Are Negative Calorie Foods Real? Here’s The Science in 2021

It feels like every week there’s a new fad diet or dieting myth about what you should eat for six-pack abs. Today we’ll jump into the science to answer the question “are negative calorie foods real?”

It would be great if we could eat a type of food, however tasteless, and burn more calories than the food itself. This just isn’t true. Cucumber and celery have long been on the list of foods that aid in weight loss through low calories and a magical thermogenic effect. Let’s examine the truth about negative-calorie foods.

10 Of The Top Noted Negative-Calorie Foods

  • Celery: 14 calories per cup (100 grams), 95% water
  • Carrots: 52 calories per cup (130 grams), 88% water
  • Lettuce: 5 calories per cup (35 grams), 95% water
  • Broccoli: 31 calories per cup (90 grams), 89% water
  • Grapefruit: 69 calories per cup (230 grams), 92% water
  • Tomatoes: 32 calories per cup (180 grams), 94% water
  • Cucumbers: 8 calories per cup (50 grams), 95% water
  • Watermelon: 46 calories per cup (150 grams), 91% water
  • Apples: 53 calories per cup (110 grams), 86% water

Find more details on these foods on Food Data Central

What is a negative-calorie food?

Firstly, a calorie is just a unit of measurement for energy. Actually, what you’ll see on your food packaging is measured in kilo calories (Kcal)- which is 1,000 calories.

The concept of a negative-calorie food is one that contains less energy than it takes for your digestive system to break down and absorb the macro and micronutrients from the food itself. Which would mean that you are in a calorie deficit by eating these?

Although this makes sense – unfortunately the science proves it does not work and that zero-calorie foods are a known myth.

bear eating celery which are negative calorie foods real
bear eating celery which are negative calorie foods real

Lizard Study

A 2019 study at the University of Alabama used Australian bearded dragons to test the negative-calorie effects of celery on these lizards. The researchers measured energy lost in urine and lizard poo, their metabolic rate, and the cost of meal digestion.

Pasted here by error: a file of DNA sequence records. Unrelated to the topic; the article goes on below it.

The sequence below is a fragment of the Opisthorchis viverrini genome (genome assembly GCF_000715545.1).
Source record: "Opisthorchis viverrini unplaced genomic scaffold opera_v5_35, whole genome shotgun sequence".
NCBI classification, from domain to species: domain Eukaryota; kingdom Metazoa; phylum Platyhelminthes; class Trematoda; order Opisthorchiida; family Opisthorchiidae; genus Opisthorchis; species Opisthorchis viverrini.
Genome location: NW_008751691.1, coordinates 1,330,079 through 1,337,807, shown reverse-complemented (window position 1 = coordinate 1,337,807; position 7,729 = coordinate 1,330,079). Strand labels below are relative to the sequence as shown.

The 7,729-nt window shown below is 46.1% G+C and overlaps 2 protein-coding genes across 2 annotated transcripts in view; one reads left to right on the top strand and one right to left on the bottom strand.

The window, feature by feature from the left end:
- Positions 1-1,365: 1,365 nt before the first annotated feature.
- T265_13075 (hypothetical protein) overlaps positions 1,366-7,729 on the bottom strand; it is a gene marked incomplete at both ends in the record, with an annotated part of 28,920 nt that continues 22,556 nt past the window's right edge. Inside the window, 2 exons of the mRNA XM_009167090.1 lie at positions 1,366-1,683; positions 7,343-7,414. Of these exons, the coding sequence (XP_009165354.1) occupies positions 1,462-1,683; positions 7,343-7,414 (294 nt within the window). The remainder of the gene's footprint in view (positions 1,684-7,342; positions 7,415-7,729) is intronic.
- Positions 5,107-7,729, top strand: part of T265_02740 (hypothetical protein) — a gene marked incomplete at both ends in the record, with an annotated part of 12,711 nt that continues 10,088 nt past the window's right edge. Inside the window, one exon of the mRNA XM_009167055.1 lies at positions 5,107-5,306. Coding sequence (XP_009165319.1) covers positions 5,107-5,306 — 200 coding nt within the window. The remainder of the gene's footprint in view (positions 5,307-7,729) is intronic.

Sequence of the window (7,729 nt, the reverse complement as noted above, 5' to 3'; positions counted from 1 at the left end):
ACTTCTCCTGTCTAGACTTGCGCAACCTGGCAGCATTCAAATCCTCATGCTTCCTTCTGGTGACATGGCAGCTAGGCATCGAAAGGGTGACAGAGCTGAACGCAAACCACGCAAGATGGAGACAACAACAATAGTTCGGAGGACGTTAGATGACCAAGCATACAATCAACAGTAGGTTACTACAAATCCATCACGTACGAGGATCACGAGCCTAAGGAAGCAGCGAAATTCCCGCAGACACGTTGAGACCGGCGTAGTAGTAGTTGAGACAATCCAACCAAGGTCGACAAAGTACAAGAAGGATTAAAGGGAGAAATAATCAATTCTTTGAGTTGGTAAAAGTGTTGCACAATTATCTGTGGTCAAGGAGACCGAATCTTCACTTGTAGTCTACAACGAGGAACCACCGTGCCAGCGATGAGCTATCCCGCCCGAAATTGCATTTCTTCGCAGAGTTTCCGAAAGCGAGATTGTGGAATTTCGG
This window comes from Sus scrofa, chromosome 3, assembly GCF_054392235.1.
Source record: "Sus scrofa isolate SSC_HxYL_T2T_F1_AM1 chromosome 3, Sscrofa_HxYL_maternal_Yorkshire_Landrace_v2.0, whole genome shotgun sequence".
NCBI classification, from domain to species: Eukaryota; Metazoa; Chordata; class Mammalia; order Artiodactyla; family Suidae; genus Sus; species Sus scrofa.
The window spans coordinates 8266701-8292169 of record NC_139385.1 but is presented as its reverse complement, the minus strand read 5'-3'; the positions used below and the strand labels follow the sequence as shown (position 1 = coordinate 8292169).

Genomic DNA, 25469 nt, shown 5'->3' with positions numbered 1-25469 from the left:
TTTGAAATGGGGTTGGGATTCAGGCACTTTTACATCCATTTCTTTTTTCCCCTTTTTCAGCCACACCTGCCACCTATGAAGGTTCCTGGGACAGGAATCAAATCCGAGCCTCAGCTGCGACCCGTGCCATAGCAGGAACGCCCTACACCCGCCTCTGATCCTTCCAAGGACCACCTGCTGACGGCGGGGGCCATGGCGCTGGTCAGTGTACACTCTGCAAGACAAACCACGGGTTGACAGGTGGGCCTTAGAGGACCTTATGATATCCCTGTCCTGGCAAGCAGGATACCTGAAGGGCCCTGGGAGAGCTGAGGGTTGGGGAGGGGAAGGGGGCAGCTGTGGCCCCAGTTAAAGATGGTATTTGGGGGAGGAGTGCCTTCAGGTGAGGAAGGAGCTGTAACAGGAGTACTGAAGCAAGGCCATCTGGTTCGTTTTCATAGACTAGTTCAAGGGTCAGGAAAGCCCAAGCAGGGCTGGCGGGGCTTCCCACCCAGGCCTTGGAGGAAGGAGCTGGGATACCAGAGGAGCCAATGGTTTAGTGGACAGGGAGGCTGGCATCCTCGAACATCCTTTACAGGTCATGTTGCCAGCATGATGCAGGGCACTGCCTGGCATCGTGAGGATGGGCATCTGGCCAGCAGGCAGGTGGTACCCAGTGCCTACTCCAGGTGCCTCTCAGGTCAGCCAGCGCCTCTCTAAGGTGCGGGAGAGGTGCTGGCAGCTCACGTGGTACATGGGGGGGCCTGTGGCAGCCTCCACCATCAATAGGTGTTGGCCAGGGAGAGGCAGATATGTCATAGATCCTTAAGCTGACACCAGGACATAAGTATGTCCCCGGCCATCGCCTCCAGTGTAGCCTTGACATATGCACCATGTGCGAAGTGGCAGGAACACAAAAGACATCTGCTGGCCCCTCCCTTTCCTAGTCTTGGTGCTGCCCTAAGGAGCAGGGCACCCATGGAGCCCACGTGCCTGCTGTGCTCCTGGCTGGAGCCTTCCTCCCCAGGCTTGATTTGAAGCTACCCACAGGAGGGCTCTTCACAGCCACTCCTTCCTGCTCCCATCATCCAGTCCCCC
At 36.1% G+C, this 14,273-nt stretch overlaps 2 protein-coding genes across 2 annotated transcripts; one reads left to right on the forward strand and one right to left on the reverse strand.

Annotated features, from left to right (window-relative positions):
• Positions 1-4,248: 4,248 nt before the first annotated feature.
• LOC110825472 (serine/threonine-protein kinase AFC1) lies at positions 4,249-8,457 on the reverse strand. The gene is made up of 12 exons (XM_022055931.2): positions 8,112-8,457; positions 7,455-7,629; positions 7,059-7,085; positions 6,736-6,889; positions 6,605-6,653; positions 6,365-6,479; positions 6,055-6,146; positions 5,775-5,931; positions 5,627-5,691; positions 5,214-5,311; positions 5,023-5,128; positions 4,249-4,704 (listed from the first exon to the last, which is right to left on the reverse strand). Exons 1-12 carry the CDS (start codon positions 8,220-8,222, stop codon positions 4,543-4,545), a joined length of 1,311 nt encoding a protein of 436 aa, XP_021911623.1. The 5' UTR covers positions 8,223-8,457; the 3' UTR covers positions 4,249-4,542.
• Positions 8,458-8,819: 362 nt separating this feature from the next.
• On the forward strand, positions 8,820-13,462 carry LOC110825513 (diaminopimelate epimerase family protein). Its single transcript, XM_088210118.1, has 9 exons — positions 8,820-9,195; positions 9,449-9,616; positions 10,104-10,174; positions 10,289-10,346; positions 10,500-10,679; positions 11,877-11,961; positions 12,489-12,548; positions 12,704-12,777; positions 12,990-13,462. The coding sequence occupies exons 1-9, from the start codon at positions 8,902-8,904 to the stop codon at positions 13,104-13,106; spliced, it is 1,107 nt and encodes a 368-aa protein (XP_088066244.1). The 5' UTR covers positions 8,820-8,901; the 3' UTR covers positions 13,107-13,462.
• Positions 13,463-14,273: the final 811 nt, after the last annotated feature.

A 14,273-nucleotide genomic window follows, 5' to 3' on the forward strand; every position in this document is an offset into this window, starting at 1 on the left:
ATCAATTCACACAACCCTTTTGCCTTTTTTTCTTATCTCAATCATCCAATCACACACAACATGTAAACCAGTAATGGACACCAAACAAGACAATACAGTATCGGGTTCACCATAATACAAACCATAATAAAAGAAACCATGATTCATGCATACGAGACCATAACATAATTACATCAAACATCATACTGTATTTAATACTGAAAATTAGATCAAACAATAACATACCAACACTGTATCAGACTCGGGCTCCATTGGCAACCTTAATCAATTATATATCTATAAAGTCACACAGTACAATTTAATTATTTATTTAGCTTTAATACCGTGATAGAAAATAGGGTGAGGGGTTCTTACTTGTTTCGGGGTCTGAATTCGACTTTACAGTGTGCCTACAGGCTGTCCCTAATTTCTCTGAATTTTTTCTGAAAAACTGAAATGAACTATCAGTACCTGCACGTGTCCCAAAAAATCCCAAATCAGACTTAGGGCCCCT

The results of this concluded that the bearded dragons still held onto a quarter of the energy from the celery ingested.

Transferable to humans

The researchers believe that because lizard and human metabolic rates are very similar that the effects would also be very close. So if you’d already purchased a fridge full of celery – you might have to find a smoothie recipe to use it all.

Granted there is still a lot of learning about negative-calorie foods. Celery and cucumber can be great for a light snack, but it’ll take more than that to get into great shape.

Calories needed to chew food

Some arguments for negative-calorie foods include the idea that some foods require more chewing and therefore more calories are burned in the process.

This is clearly not the case – especially with the food list given above as soft and easily consumed foods. A 1999 study on chewing gym proved that just 11 calories per hour were consumed when participants chewed gum. This is an incredibly small amount compared to the intake of calories from eating.

The Bottom Line

If negative-calorie foods really did exist then more people would be aware of this by now, and the whole world would be eating celery and cucumber alongside their burgers and 2-liter sodas whilst still maintaining chiseled washboard abs. This just isn’t true.

If you want the truth on how to achieve a leaner body without trying fad diets – read our Ultimate Guide to Cutting which explains everything you need to know about getting shredded and a sample diet plan.

We all know that a good training routine that compliments a super nutritious diet is the best way to stay fit, healthy, and live a long life. But for those with a massive sweet tooth – this Ultimate Protein Chocolate Mug Cake with just 170 calories takes less than 5 minutes to make!